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, I was charged with the task with editing and authoring a DVD. I recently upgraded my setup to Ubuntu Intrepid (64 bit). Supposedly, there would be at least modest speed gains when it came to encoding various video formats. So, I started off on my task, albeit with a new set of tools. Let s start of with an inventory of resources, and then go through the actual process for making a DVD.
For capture, I used the most standard, stable solution: Kino. There is one issue when capturing video over Firewire(IEEE 1394) in Kino: It has to be run as su. Open up a terminal, type sudo kino , enter your password, and you will have no troubles. If you are editing in another program, I recommend capturing your video as a single file. To do so, you will have to turn off auto split . This automatically determines when the camera cuts off, and then chops up the video into separate DV files. For an hour of footage, this will often be 70 100 individual clips to keep up with. To keep this from happening, go to Edit > Preferences (shortcut CTRL + P) under the Kino main menu, click the Capture tab Cheap China Jerseys
, and uncheck Auto Split Files . This will make the video much more manageable.
Normally, my editingencoding setup consists of a Cinelerra installation(the best configurations are those contained in the Akirad repositories). I used it for editing, titling and most of my FX work. It has worked flawlessly for me, however, it has a few hangups. The interface is really rough, and the learning curve is high. Keyframes and motion paths are a pain to work with. It s rendering is incredible, and it has no issues with font aliasing after rendering. It was the only program I could get to work on a consistent basis with Linux.
That all changed with the release of Kdenlive 0.7.2. Earlier versions of Kdenlive were buggy, unpolished, and crash prone. If you saved your work every 15 seconds, it still wouldn t be enough. The new version is incredible. Not only have stability issues been taken care of, but they have added some incredible realtime FX, a stellar editing experience, and given the user interface a much needed overhaul. The editing experience is closer to mainstream programs like iMovie and Final Cut Pro. There is only one drawback, at least on my version of Kdenlive: Font aliasing in titles. While it handles the the video editing like a pro, the rendering of titles(at least in 0.7.2) is a disappointment, giving you jagged Cheap Jerseys China
, unreadable lettering as rendered product. Because of this issue, I was forced to do titling in Cinelerra.
After I finished editing my files, I rendered it as a RAW DV file. While this was quite large, it also gave me an excellent starting point for putting the titles on DVD. I had two options for this process, but one was vastly better than the other. In reading the Linux forums, their were two options that gained my trust: tovid gui and devede.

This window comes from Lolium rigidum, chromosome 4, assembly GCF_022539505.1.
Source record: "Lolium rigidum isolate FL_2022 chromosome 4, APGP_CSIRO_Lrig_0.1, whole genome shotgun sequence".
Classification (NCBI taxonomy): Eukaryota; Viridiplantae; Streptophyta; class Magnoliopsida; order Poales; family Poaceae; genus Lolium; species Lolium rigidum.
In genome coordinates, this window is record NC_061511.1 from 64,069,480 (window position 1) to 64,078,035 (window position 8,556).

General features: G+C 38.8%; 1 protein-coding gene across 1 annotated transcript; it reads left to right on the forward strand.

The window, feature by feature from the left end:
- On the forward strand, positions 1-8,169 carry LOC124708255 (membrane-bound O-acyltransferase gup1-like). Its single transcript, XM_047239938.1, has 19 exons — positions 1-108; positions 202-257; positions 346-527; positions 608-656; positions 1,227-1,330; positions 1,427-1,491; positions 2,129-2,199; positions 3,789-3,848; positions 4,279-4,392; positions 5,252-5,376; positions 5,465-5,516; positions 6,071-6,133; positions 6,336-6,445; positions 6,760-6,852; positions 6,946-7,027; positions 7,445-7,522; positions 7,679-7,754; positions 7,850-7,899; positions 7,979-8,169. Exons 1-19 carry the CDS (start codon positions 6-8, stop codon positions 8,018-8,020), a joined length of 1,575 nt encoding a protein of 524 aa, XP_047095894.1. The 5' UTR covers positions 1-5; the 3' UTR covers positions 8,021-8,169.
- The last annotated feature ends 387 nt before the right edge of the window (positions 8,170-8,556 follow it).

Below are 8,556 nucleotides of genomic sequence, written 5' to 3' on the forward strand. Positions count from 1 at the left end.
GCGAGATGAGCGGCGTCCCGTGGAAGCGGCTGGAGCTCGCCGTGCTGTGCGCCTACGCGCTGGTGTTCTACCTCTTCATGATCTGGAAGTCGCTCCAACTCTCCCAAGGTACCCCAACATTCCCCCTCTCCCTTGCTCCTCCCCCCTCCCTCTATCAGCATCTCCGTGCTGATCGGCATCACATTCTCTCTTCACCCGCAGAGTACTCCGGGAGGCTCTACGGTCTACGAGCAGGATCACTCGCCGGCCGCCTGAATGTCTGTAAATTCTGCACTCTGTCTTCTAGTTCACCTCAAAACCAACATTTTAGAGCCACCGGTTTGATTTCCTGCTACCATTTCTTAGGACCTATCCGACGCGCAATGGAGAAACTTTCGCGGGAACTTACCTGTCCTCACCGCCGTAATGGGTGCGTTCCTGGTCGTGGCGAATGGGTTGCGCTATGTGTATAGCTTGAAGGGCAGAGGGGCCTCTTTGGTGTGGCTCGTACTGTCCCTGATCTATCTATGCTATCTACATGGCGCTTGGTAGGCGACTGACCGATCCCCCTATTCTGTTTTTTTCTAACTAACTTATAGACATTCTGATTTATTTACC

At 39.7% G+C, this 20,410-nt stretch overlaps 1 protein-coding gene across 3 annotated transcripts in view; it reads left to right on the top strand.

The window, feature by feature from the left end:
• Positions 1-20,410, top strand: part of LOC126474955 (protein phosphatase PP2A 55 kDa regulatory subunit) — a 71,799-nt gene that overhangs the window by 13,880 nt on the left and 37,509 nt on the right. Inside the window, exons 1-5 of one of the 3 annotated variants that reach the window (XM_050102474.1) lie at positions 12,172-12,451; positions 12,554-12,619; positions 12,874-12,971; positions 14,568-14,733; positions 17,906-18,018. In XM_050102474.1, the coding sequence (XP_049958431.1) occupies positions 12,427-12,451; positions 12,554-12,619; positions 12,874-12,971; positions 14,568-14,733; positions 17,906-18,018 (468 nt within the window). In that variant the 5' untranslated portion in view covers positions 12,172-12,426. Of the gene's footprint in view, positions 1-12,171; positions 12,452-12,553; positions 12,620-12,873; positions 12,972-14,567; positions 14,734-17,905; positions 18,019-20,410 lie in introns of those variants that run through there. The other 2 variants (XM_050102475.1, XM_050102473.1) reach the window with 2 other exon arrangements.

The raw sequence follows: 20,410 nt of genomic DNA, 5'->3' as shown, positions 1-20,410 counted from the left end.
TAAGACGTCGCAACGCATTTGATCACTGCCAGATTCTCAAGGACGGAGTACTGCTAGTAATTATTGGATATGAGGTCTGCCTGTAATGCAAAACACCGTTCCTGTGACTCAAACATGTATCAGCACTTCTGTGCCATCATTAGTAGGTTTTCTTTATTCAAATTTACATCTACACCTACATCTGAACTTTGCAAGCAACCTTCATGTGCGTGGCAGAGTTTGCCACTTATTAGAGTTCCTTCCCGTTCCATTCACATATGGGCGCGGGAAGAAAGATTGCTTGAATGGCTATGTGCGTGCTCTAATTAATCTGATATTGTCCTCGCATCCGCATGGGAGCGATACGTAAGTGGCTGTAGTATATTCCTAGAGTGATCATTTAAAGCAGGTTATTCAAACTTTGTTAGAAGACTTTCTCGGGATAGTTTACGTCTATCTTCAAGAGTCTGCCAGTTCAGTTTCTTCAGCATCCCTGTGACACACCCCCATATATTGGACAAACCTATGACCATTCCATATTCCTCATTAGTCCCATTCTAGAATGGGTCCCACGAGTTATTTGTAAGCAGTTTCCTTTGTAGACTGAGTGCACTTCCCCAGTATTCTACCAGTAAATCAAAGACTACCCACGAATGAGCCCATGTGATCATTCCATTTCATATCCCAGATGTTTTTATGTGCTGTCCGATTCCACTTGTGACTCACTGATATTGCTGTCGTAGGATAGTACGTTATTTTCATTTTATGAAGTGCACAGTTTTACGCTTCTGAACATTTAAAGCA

The main differences between them is stability, and what can be done with the DVD after you finish encoding it. ToVid s GUI allows you to specify background and play buttons, along with a menu tree. The output is rather crude, and the options are limited. The main drawback was an inability to customize encoding quality. Even with the script settings being locked down, it still had a hard time rendering properly. Of the 3 times I tried to use it, only 2 resulted in a successful encoding. It also adds the burning process as one of the features . I was routinely met with botched burns and buffer underruns. Don t use ToVid s GUI unless you absolutely have to.
DeVeDe offers you a better user experience. Previews of your menu title are available. You can do a 60 second render to make sure your video and audio will not suffer if quality is adjusted. Yes, it actually allows you to adjust the quality of the render, and gives you an estimate of disk space that will be taken up after conversion to MPEG 2. If you want something like a looping video clip and music for your disc menu, it offers access to this as well, without causing you substantial mental anguish. For me, the best parts are the many rendering options. DeVeDe allows you to render just the disc structure Cheap NFL Jerseys China
, the mpeg files, or combine them into a disc ISO. You can even flag the rendering process to take advantage of optimization for multi core processors. They don t try to integrate burning into their options, as there are many fine programs that have designed to do exactly that. This shows the wisdom of the development team. Once the ISO is ready, you just have to select the burning program that you would like to use. One cautionary issue with DeVeDe: It defaults to PAL(European 25 FPS format). North American users will need to set the encode format to NTSC under the video and main menus before encoding takes place. A failure to set keep the format the same between menus will result in a botched encoding.
I present the ultimate burning solution: K3B. I love it. This can burn every type of disc imaginable. Its management of hardware and software buffers is incredible, and quite frankly, it just works. The only botched disk I had while using this as my burning program was my own fault (I had a microscopic amount of peanut butter on my thumb when I picked up the disk, and it caused the laser to scatter on the DVD surface). K3B even plays a bugle call to let you know the burn was successful. Even though Brasero comes standard on my installation of Intrepid, it still managed to drop the ball. Use K3B and reclaim your wasted time.
After you are done burning, be sure to test your disk in different types of players. Be sure to test it in a standard DVD player for your region, and not just in your computer s DVD player. It needs to be tested against hardware based codecs. As an extra step, you may want to test on a Blu Ray player, just to make sure it runsscales properly.